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National Women's Trade Union League of America
Endorsed by the American Federation of Labor and The Trades and Labor Congress of Canada

Room 610, 166 West Washington Street, Chicago  
Telephone Franklin 3281

[[image - circular seal showing two women shaking hands, surrounded by the words NATIONAL WOMEN'S TRADE UNION LEAGUE ; standing on either side of a tablet containing the words THE EIGHT HOUR DAY A LIVING WAGE TO GUARD THE HOME 1903 ]]
PATENTED JUNE 22, 1909
[[image - oval seal containing the words ALLIED PRINTING TRADES COUNCIL CHICAGO]] 236
OFFICIAL MAGAZINE
LIFE AND LABOR
EDITOR, S. M. FRANKLIN
[[line]]
CABLE ADDRESS
LIFELABOR, CHICAGO
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EDITOR
MRS. JAMES A. FIELD

OFFICERS
MRS. RAYMOND ROBINS - PRESIDENT
MISS MELINDA SCOTT - VICE-PRESIDENT
UNITED HAT TRIMMERS UNION
43 EAST TWENTY-SECOND STREET, NEW YORK
MISS EMMA STEGHAGEN - SEC'Y-TREAS.
BOOT AND SHOE WORKERS UNION
EXECUTIVE BOARD
MISS MABEL GILLESPIE
MISS S. M. FRANKLIN
MISS LOUISA MITTELSTADT - TIN FOILERS
MISS AGNES NESTOR - GLOVE WORKERS
MISS NELLE A. QUICK - BINDERY WOMEN
MISS ROSE SCHNEIDERMAN
CLOTH HAT AND CAP MAKERS

LOCAL LEAGUES
BOSTON
NEW YORK
CHICAGO
ST. LOUIS
SPRINGFIELD, ILL.
KANSAS CITY, MO.
BALTIMORE
DENVER
PHILADELPHIA
LOS ANGELES

SIXTH BIENNIAL CONVENTION
KANSAS CITY, MISSOURI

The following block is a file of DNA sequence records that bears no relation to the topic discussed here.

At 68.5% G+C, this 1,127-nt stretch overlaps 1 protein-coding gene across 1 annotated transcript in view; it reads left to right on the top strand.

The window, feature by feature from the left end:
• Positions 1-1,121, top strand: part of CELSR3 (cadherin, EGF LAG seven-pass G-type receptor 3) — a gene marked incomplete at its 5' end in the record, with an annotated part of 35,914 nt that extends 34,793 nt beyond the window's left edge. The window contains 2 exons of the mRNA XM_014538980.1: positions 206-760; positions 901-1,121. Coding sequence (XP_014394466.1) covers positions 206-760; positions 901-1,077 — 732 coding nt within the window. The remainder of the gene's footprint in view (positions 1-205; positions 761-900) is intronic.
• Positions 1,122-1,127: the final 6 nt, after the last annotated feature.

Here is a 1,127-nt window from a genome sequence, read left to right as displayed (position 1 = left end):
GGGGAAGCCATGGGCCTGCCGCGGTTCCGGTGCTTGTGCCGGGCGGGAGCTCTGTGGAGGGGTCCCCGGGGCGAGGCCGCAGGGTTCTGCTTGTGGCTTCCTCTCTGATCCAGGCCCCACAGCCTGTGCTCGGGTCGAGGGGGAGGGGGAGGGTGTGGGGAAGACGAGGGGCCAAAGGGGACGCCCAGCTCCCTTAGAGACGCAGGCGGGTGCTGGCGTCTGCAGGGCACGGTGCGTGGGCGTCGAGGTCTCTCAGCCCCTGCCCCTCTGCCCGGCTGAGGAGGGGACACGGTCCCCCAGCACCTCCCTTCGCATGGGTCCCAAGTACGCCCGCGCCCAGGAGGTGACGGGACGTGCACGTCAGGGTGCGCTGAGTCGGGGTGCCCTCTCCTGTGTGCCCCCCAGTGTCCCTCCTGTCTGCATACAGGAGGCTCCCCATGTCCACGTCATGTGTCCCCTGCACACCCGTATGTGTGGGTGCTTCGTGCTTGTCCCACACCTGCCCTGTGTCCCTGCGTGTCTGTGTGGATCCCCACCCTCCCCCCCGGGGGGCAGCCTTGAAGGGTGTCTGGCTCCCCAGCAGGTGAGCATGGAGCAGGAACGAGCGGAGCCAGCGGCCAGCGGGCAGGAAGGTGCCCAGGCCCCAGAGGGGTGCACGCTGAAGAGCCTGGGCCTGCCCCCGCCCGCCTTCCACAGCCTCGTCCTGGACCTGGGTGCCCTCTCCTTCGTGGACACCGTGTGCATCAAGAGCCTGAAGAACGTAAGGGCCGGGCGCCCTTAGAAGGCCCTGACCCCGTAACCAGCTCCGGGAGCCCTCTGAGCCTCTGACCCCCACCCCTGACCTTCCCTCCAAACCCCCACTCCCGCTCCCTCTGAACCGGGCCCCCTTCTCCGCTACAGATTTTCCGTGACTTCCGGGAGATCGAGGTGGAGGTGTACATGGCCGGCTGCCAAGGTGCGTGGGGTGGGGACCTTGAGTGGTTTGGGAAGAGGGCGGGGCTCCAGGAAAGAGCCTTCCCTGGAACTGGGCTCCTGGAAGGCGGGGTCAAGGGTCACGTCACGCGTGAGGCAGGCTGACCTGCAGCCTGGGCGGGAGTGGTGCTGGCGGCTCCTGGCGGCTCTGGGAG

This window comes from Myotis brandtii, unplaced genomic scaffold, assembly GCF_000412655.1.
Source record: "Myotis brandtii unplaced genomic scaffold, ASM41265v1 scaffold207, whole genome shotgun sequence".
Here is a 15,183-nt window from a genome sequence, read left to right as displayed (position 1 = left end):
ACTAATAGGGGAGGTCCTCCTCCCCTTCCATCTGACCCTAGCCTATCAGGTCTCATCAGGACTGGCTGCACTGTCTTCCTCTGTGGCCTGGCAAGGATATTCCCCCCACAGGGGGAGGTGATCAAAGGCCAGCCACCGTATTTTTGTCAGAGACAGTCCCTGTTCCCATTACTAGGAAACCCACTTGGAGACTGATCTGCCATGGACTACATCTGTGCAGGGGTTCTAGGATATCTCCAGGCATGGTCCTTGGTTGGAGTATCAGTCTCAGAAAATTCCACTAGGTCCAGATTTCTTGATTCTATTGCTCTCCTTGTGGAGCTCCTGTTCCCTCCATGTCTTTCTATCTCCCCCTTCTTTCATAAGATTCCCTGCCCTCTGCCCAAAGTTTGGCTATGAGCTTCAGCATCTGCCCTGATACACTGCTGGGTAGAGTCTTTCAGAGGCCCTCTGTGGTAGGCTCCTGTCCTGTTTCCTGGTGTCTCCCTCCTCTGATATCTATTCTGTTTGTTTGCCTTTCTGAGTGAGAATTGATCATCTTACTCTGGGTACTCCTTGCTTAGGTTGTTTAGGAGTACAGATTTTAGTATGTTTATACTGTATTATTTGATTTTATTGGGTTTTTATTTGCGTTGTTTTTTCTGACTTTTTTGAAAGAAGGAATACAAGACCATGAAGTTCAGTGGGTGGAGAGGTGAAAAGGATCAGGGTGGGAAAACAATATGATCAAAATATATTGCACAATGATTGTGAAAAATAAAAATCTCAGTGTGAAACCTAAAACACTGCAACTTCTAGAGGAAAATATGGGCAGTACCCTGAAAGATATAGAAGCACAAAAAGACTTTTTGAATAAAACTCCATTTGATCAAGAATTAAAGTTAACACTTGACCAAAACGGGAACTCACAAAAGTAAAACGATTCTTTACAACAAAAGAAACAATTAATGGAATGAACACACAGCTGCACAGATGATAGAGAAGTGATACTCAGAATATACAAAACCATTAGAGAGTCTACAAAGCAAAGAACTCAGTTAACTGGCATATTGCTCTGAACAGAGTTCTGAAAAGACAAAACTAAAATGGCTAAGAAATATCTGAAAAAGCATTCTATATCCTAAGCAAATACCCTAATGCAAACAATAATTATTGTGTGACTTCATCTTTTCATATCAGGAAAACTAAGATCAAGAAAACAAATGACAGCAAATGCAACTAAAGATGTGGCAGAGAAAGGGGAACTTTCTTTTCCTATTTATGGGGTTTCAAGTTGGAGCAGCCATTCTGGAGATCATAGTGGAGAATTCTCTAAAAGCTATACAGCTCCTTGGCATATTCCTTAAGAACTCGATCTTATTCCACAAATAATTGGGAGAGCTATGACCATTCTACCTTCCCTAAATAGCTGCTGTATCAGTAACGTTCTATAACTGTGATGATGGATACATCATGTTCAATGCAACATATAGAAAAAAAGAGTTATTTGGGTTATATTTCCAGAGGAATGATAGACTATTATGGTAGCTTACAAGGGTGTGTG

JUNE, 1917
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[[stamped]] ARCHIVES OF AMERICAN ART [[/stamped]]

March 30, 1916.

Miss Dorothea Dreier,
99 Central Avenue,
Montclair,
New Jersey.

Dearest Dad:-

The Executive Board of the National Women's Trade Union League met in Chicago, January 22, 23 and 24, 1916. For the first time since the organization of the League eleven years ago, we were in the position to plan constructively for a full year's work. I cannot begin to tell you what it meant to all of us to be able to look beyone the immediate tomorrow in our work and to lay the foundations on which to build in the coming years.

It was because of your understanding and your faith in us and in the work we are trying to do that we were able at that meeting to so plan. And, it is because of our deep appreciation for this co-operation that we want you to know something of the plans agreed upon at the January meeting and of the work undertaken.

We arranged for scholarships in our Training School for Active Workers in the Labor Movement for Sadie Kossibuski, a young Polish girl, a pottery worker by trade, of Trenton, New Jersey; for Mrs. Schwartz, a printer of New York City; for Mrs. Cora Hogan, a glove worker by trade of Gloversville, New York; for Leone Baker, a boot and shoe worker by trade of Boston; and for May Shannon, a bindery girl of St. Louis.

We also voted to extend the scholarship of Agnes Burns of Murphysboro, Illinois - daughter and sister of miners/ Agnes Burns came to us the first of October and was immediately taken seriously ill with an attack of appendictis. This necessitated a very grave operation and weeks of convalescence. Through the co-operation of the Women's Trade Union League of Chicago and the leading women physicians who serve on the Health Committee, we were able to give Miss Burns the services of the surgeon, all hospital care and the care in the convalescent home without cost to any of us. Agnes Burns is now better than she has ever been in her life. She is a very remarkably gifted

[[preprinted]] UNION MADE PAPER [[/preprinted]]

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